A U.S. lawmaker has introduced the Protect Working Musicians Act, an A2IM- and ARA-backed bill that purportedly aims to “allow artists and music creators to negotiate fairer rates and terms for the use of their music online.”
Multiple parties reached out to Digital Music News with word of the new legislation, which Representative Ted Deutch (D-FL) introduced. (In June, Deutch unveiled the American Music Fairness Act, an answer to the National Association of Broadcasters-backed Local Radio Freedom Act.) According to the lawmaker’s official release concerning the Protect Working Musicians Act – the bill’s text didn’t appear to be live at the time of this piece’s writing – the measure would enable “working artists and independent musicians to band together to negotiate with dominant streaming platforms.”
Additionally, the release claims that the proposed measure has a goal of “making clear the antitrust laws are no obstacle to these negotiations” and “granting working artists and independent musicians the ability to collectively refuse to license their music to a dominant online music distribution platform that refuses to pay market value rates.”
Addressing the legislation – which, as initially mentioned, has received support from the American Association of Independent Music and the Washington, D.C.-based Artist Rights Alliance – CAKE founding member and ARA co-chair John McCrea struck an optimistic tone regarding the predicted impact on the stateside streaming landscape.
“The Protect Working Musicians Act is a huge step forward for independent artists and labels, whose livelihoods, at least in part, depend on the revenue generated from the major global streaming giants,” he said. “We must level the playing field for them and boost their streaming payouts. This bill accomplishes that, and empowers them, by using free-market tools to ensure that all artists get fair market value for their work.”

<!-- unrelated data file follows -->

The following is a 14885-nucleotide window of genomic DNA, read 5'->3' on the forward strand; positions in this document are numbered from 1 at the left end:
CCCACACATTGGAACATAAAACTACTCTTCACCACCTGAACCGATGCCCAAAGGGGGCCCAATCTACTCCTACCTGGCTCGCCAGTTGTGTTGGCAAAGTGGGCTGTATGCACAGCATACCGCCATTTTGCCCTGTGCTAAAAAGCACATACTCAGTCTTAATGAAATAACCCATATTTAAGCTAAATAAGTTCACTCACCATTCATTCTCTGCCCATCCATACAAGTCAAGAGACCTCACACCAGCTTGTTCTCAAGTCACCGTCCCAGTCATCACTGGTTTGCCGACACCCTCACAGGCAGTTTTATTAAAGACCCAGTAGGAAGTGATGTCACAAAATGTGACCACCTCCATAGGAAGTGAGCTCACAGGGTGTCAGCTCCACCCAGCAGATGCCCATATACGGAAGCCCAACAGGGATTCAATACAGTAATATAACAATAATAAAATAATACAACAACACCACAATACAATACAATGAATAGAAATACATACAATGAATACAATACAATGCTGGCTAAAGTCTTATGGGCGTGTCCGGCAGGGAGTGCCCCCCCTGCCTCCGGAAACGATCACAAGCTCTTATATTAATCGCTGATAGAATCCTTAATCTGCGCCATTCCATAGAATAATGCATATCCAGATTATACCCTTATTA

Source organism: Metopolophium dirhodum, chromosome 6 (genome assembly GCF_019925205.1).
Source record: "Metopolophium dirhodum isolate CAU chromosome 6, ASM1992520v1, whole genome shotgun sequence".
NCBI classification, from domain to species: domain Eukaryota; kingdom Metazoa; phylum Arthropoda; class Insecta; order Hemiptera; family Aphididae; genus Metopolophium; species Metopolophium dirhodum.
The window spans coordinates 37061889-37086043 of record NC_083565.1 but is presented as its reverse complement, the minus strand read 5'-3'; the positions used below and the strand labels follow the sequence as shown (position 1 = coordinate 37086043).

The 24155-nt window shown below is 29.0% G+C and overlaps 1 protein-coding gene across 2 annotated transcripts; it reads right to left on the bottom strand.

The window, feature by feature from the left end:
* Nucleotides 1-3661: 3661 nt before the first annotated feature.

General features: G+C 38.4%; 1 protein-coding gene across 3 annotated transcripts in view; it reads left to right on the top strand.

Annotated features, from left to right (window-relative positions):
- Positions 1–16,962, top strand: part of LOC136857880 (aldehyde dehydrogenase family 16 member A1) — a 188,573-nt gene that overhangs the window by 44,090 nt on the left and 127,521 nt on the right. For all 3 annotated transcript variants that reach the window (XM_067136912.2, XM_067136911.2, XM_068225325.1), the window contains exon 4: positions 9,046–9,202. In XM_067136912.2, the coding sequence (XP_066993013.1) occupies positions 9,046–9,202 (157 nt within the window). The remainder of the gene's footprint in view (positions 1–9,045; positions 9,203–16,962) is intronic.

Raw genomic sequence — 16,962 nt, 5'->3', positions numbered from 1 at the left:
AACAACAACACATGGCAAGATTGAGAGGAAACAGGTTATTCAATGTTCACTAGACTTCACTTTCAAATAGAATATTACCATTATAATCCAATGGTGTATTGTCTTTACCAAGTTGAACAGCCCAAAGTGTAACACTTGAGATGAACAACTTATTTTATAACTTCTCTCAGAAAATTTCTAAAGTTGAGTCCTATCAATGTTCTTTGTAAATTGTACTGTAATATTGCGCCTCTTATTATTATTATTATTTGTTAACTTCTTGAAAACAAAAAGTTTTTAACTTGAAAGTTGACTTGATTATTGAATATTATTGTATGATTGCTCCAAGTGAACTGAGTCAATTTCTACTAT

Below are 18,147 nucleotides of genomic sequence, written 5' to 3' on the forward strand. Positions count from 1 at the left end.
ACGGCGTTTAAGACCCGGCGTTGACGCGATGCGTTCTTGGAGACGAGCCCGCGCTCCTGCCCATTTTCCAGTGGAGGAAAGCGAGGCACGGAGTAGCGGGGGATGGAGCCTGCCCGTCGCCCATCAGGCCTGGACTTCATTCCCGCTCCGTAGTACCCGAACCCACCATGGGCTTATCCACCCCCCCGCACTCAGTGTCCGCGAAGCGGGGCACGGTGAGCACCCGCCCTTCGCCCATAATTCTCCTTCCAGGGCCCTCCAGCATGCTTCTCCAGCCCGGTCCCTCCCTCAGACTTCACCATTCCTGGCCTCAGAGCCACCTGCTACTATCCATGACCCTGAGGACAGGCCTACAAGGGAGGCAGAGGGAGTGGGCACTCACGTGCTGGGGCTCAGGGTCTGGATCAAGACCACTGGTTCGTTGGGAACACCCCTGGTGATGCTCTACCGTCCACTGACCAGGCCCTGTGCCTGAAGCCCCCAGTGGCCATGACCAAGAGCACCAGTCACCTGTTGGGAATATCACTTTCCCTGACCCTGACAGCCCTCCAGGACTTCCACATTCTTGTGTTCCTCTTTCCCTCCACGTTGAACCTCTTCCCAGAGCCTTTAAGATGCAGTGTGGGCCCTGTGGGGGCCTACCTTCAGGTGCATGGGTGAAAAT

In a statement of his own, A2IM president and CEO Richard James Burgess added in part: “The Protect Working Musicians Act is crucial legislation to make sure that indie music survives as distribution on dominant digital music platforms becomes all the more necessary.
“The power imbalance must be addressed by Congress so that creators and independent labels can band together to fight for fair compensation and against anticompetitive schemes that devalue music,” he proceeded. “Year after year these platforms grow their profits and subscriber bases at astronomical rates while artists struggle, especially in the wake of the pandemic.”
On the latter front, Spotify is set to release its Q3 2021 earnings report tomorrow, but this year’s second quarter brought the Stockholm-based platform double-digit year-over-year hikes in paid subscribers (165 million at the three-month period’s end), ad-supported accounts (210 million), and premium revenue ($2.39 billion at the present exchange rate), with a triple-digit boost for ad-supported revenue ($319.22 million).
Nevertheless, data suggests that the platform’s per-stream royalty rate has declined as of late, amid an ongoing influx of new artists, music, and non-music audio content. But it also bears reiterating that Spotify pays out the majority of its revenue to rightsholders, and the service’s per-stream royalties remain higher than those of some competing platforms.
Across the pond, a UK competition watchdog one week ago revealed plans to launch “a market study into music streaming,” following a much-publicized investigation conducted by the House of Commons’ Digital, Culture, Media and Sport Committee last year.